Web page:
Competition Act Corners Recruitment
Are wages fair in an economy when employers collude and hide their own information about pay from job applicants?
Without specific regulations curbing unfair employer power, profits can be extracted from labour and continue boosting inequality.
To provide for the establishment of a Competition Commission responsible for the investigation, control and evaluation of restrictive practices, abuse of dominant position, and mergers;The Competition Act
Competition Law can stimulate a fair competition for talent and prevent stagnating or unfair wages. If payslips are prevented from the recruitment process, black people and women will be offered the same wages as others.
Sure, one job applicant may be offered more based on their specific skillset, but their offer would be based on policy and organisational pay scales, not a former or current employer.
Pay Slip and CTC Demands is Abuse of Power
The Organisation for Economic Co-operation and Development (OECD) have been highlighting and expanding on the protections required to protect labour markets through Competition legislation for years.
Many firms demand pay slips or ‘cost to company’ (CTC) from job applicants.
Yet spying on rival employer pay and abusing a dominant labour market position are clear violations of the Competition Act!
Poach and Price-fix Pay
When recruiters and employers obtain competitive compensation information, it’s easier to poach talent, offering a marginal raise to out-compete a current employer.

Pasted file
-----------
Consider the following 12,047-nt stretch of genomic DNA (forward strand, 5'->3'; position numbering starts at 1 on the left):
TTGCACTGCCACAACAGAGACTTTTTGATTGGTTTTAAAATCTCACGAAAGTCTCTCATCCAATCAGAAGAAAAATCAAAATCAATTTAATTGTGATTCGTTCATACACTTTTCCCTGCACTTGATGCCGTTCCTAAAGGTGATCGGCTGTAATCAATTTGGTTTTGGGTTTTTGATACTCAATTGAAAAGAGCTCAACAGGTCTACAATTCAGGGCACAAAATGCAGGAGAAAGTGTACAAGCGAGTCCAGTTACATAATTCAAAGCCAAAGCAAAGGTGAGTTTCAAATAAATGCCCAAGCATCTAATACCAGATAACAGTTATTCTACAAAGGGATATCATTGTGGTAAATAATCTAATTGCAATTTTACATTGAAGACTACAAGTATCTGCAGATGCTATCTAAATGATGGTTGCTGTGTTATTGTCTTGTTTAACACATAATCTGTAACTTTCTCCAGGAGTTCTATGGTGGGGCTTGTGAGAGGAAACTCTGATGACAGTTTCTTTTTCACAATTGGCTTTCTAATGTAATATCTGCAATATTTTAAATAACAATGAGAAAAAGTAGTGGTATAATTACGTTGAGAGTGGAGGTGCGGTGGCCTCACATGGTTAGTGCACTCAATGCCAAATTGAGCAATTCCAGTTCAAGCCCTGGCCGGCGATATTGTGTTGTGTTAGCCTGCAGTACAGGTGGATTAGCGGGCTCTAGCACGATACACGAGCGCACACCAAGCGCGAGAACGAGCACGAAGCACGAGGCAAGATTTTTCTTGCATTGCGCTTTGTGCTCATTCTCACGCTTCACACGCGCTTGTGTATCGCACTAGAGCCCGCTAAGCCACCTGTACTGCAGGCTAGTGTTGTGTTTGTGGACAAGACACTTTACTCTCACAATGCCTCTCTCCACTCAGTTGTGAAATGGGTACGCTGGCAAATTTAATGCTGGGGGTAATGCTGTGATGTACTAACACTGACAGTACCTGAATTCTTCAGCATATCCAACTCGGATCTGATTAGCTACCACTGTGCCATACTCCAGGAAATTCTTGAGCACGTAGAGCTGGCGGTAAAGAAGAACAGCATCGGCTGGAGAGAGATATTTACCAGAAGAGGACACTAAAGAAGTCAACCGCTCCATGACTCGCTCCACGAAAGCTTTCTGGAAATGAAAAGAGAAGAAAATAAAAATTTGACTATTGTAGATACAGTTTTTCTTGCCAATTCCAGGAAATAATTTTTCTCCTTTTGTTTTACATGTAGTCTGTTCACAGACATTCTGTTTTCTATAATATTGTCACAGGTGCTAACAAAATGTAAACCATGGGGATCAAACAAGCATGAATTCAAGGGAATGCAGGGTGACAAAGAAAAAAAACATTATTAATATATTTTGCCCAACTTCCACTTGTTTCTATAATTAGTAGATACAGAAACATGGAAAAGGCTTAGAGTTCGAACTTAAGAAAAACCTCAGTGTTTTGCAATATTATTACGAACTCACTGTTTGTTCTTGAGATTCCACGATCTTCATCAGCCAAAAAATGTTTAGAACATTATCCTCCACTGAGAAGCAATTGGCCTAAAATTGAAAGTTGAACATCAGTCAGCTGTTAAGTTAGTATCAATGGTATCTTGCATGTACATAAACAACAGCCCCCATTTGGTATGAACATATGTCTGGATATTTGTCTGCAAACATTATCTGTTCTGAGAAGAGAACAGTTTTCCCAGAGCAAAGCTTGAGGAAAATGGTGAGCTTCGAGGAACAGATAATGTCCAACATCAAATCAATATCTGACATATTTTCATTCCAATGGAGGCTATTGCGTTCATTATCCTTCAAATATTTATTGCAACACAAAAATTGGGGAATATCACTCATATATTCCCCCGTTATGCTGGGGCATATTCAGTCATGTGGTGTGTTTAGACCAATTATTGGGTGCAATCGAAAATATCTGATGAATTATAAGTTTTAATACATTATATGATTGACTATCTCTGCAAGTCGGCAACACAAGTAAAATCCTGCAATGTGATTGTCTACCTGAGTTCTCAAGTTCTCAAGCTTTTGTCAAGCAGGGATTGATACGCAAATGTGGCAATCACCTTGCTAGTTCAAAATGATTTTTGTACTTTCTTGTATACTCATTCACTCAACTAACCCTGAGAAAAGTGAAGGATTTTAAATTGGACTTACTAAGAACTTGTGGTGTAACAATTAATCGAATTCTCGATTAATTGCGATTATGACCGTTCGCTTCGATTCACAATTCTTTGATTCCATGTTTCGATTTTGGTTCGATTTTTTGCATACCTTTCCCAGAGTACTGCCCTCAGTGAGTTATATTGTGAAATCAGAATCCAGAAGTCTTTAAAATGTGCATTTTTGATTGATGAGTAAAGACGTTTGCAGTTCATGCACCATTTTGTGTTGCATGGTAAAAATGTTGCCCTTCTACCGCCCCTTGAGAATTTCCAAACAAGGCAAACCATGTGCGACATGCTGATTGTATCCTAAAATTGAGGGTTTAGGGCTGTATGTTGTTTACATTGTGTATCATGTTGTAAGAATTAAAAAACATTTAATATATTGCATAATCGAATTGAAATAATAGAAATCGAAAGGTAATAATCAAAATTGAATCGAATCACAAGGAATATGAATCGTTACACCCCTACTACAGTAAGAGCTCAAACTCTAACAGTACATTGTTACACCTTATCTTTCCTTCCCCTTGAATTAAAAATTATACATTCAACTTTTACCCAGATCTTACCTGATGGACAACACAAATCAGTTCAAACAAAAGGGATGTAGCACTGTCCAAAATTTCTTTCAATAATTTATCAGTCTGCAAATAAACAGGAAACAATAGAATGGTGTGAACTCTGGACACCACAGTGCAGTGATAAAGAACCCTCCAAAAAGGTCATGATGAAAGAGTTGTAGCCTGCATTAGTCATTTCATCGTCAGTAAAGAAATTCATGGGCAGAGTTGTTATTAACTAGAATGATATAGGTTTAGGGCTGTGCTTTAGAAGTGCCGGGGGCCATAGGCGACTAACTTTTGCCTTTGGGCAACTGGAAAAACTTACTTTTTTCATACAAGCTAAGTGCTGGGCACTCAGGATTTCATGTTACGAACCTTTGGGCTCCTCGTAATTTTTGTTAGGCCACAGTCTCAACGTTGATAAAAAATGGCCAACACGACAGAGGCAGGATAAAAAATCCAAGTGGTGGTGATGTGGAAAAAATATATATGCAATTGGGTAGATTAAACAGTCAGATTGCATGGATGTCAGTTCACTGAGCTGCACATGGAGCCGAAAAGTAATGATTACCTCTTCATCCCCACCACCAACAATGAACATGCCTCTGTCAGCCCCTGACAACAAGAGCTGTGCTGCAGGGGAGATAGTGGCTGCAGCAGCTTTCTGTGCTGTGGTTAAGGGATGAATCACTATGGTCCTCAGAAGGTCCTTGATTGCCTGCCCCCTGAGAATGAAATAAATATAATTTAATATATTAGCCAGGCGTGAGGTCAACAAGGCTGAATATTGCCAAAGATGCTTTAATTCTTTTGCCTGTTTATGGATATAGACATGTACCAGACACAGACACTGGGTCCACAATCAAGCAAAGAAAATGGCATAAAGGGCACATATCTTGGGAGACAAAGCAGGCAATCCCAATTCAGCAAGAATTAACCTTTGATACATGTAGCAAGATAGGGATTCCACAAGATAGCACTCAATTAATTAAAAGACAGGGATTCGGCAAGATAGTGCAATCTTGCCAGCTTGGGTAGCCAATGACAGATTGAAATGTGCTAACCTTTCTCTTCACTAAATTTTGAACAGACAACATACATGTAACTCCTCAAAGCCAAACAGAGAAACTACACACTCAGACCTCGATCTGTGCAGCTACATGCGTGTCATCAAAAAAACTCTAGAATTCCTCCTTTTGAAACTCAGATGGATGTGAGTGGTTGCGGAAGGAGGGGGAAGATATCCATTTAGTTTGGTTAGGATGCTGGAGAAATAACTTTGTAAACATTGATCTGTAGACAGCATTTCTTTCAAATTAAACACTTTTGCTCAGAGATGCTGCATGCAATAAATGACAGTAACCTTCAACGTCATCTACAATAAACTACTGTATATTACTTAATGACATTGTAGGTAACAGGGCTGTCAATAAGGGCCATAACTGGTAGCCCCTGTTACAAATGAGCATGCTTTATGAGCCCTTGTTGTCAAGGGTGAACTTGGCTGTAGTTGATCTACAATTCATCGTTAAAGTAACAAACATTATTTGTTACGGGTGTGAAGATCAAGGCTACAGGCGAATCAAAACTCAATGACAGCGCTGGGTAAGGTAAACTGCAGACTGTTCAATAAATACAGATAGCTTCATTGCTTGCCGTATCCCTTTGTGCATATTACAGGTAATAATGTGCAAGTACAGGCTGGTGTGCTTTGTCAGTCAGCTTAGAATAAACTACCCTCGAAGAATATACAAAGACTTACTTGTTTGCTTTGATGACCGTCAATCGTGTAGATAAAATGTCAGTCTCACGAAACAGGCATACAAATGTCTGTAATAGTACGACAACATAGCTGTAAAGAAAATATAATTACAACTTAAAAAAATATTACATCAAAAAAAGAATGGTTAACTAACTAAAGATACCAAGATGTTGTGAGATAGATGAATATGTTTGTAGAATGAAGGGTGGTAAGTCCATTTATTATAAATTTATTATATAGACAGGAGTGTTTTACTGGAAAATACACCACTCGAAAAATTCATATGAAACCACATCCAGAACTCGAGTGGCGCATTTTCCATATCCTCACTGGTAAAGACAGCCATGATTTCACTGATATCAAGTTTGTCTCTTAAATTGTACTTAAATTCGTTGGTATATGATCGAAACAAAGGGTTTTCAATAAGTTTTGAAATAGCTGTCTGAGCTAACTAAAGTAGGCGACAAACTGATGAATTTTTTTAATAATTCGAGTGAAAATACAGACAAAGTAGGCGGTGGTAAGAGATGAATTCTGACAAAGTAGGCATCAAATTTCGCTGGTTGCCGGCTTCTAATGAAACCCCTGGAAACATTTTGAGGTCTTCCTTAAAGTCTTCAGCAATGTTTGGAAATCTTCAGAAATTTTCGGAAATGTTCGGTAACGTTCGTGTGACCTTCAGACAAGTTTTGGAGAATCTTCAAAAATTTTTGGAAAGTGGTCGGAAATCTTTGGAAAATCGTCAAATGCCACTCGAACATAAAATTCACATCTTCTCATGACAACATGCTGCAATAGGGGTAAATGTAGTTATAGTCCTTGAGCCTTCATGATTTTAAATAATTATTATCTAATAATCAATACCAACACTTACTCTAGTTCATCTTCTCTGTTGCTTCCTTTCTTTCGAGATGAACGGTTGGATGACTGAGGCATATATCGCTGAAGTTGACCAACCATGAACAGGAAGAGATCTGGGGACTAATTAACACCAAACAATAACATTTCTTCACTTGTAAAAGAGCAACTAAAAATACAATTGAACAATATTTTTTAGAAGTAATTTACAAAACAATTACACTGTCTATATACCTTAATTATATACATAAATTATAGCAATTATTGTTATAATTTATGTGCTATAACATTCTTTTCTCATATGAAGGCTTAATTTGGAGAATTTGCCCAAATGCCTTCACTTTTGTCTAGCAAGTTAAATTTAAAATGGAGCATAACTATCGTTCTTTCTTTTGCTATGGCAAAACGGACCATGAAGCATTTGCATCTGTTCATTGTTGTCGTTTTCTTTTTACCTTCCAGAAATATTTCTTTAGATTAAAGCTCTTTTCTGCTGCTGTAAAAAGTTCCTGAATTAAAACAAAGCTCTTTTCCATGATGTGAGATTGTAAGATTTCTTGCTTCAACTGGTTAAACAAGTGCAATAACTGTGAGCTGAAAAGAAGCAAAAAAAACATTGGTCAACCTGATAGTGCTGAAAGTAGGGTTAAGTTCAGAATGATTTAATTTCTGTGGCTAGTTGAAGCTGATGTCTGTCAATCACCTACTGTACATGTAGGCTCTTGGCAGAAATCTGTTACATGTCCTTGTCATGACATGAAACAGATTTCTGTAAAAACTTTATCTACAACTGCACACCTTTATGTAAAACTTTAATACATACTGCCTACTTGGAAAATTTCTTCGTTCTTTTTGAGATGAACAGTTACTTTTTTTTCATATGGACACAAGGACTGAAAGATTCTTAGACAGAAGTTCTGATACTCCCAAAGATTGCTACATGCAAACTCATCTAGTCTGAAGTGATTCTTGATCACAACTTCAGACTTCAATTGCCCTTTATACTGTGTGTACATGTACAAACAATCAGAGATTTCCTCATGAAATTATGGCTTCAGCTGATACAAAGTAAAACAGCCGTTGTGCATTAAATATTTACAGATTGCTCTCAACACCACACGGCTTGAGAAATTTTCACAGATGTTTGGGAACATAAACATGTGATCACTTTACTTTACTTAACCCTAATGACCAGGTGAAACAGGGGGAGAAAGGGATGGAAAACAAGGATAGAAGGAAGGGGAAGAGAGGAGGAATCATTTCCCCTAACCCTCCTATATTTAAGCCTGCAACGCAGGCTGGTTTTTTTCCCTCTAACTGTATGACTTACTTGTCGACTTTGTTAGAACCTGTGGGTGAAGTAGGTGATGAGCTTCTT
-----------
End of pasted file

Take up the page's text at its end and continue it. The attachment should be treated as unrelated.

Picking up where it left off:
Even the Competition Commission has been caught conducting anti-competitive recruitment by making it compulsory for job seekers to submit privileged cost to company information.
Compulsory means job seekers are forced to submit, the Commission understood that the disclosure is not a willing one and that applicants must be obliged to submit to an unfair demand.
The Competition Commission condones the use of widespread employer advantages during recruitment.
This is bad news for the public as CompComSA exists to protect an inclusive competitive economy, their conduct sets a precedent for other employers who also want to exploit labour markets in this manner.
Competition Law should be used to prevent employers from colluding on pay and conditions of employment to gain market advantages.
Competition means employers make competitive offers to attract job seekers, to benefit from their skills and add value to organisations. When employers don’t compete for talent, they push the view that people work to have a job, they don’t work to pursue better economic opportunity through wages.
Catch our question posed to the Competition Commission about labour market competition.
When employers have too much power it’s referred to as monopsony.
Employers reach for monopsony power during recruitment. This gives them the power to pay wages lower than what their business can afford.
Unfair employer power must be regulated in South Africa so that labour markets conform to S23.1 of the Constitution ‘everybody entitled to fair labour practice.’
Please help us take action and advocate for a fair economy accessible to everyone.
Sign our petition, make it fair!
Lilenstein, K., Woolard, I., Leibbrandt, M. (2016). In-Work Poverty in South Africa: The Impact of Income Sharing in the Presence of High Unemployment. A Southern Africa Labour and Development Research Unit Working Paper Number 193. Cape Town: SALDRU, University of Cape Town http://opensaldru.uct.ac.za/handle/11090/852
Global Forum on Competition ‘DOES COMPETITION CREATE OR KILL JOBS’ Contribution from the United States, 20-Oct-2015 https://www.ftc.gov/system/files/attachments/us-submissions-oecd-2010-present-other-international-competition-fora/1510jobscompetition.pdf
Wage determination in perfectly competitive labour markets https://www.economicshelp.org/labour-markets/wage-determination/